Instead, the Dreyer estate is saying that it wants its money by Dec. 14 or it will invoke its right to force the forfeiture of the property by the county.
“My clients want the matter resolved before we get to the forfeiture date,” said John Mead, attorney to the Dreyer estate.
However, County Attorney Greg Fifer believes the Dreyer estate is trying to get the county to drop its appeal of the judgment, which Fifer believes the county has a good shot of winning.
“They’re trying to bluff us into paying the $900,000 and then walk away, which I don’t think any of us agree is the right thing to do,” Fifer said.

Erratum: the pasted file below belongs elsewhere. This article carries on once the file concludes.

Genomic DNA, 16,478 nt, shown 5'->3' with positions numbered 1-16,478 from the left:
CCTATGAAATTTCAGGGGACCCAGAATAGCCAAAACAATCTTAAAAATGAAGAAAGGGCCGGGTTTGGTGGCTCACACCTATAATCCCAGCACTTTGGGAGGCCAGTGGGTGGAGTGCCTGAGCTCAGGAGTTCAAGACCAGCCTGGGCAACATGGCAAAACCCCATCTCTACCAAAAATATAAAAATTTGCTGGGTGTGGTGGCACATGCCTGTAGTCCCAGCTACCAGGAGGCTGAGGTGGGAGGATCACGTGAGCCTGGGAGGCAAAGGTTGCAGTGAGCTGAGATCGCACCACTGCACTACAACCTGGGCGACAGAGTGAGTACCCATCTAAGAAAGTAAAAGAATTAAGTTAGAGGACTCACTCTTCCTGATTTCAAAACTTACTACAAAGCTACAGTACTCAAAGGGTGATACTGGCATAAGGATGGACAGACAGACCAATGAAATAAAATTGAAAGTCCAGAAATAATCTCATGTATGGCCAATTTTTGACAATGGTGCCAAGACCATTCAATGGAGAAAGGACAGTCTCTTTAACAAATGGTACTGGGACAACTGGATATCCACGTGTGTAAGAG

He said he doesn’t think the Dreyers would be able to sell the property to anyone else for as much as they’re getting from the county.
“I think they’ve got a number that they’d be crazy to walk away from,” Fifer said. “I think $865,000 is far and away their best [deal] on that piece of property, for a property that’s 10 feet in a flood plain.”
The county council will meet again Thursday, Nov. 15, to consider a new agreed order — which the council took no action upon Nov. 8 — between the Dreyer estate, the Clark County Commissioners and the County Council in which the county will agree to pay the estate what it is owed by, Dec. 14, the forfeiture date. Fifer is seeking relief in court to allow the payment to be placed into escrow pending the appeal.